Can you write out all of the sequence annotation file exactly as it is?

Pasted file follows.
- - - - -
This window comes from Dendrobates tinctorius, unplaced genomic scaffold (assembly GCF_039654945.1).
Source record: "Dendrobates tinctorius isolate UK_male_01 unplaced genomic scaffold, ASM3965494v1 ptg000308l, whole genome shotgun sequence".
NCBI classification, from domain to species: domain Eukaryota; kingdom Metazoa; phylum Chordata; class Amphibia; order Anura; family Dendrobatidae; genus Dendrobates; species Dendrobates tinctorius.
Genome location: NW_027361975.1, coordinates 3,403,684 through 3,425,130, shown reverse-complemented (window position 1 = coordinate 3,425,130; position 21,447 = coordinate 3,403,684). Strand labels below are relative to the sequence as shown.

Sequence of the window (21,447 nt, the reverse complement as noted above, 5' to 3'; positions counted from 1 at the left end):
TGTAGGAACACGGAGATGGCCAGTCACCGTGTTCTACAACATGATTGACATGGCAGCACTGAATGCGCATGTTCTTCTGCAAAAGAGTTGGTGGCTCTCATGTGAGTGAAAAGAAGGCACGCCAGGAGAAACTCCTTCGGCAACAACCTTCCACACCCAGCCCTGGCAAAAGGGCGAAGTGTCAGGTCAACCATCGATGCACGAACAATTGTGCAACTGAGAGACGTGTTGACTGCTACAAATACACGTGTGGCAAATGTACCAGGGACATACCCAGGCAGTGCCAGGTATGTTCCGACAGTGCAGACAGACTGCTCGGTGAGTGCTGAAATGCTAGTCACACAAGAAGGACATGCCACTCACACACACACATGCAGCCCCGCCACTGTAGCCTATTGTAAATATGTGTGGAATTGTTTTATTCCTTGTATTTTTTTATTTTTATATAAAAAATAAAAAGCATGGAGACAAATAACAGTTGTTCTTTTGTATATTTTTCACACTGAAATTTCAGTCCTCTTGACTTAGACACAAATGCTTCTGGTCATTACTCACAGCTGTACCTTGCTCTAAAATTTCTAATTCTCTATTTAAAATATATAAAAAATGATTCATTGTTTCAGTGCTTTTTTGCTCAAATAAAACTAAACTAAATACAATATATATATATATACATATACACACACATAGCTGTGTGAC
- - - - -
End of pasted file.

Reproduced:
This window comes from Dendrobates tinctorius, unplaced genomic scaffold (assembly GCF_039654945.1).
Source record: "Dendrobates tinctorius isolate UK_male_01 unplaced genomic scaffold, ASM3965494v1 ptg000308l, whole genome shotgun sequence".
NCBI classification, from domain to species: domain Eukaryota; kingdom Metazoa; phylum Chordata; class Amphibia; order Anura; family Dendrobatidae; genus Dendrobates; species Dendrobates tinctorius.
Genome location: NW_027361975.1, coordinates 3,403,684 through 3,425,130, shown reverse-complemented (window position 1 = coordinate 3,425,130; position 21,447 = coordinate 3,403,684). Strand labels below are relative to the sequence as shown.

Sequence of the window (21,447 nt, the reverse complement as noted above, 5' to 3'; positions counted from 1 at the left end):
TGTAGGAACACGGAGATGGCCAGTCACCGTGTTCTACAACATGATTGACATGGCAGCACTGAATGCGCATGTTCTTCTGCAAAAGAGTTGGTGGCTCTCATGTGAGTGAAAAGAAGGCACGCCAGGAGAAACTCCTTCGGCAACAACCTTCCACACCCAGCCCTGGCAAAAGGGCGAAGTGTCAGGTCAACCATCGATGCACGAACAATTGTGCAACTGAGAGACGTGTTGACTGCTACAAATACACGTGTGGCAAATGTACCAGGGACATACCCAGGCAGTGCCAGGTATGTTCCGACAGTGCAGACAGACTGCTCGGTGAGTGCTGAAATGCTAGTCACACAAGAAGGACATGCCACTCACACACACACATGCAGCCCCGCCACTGTAGCCTATTGTAAATATGTGTGGAATTGTTTTATTCCTTGTATTTTTTTATTTTTATATAAAAAATAAAAAGCATGGAGACAAATAACAGTTGTTCTTTTGTATATTTTTCACACTGAAATTTCAGTCCTCTTGACTTAGACACAAATGCTTCTGGTCATTACTCACAGCTGTACCTTGCTCTAAAATTTCTAATTCTCTATTTAAAATATATAAAAAATGATTCATTGTTTCAGTGCTTTTTTGCTCAAATAAAACTAAACTAAATACAATATATATATATATACATATACACACACATAGCTGTGTGAC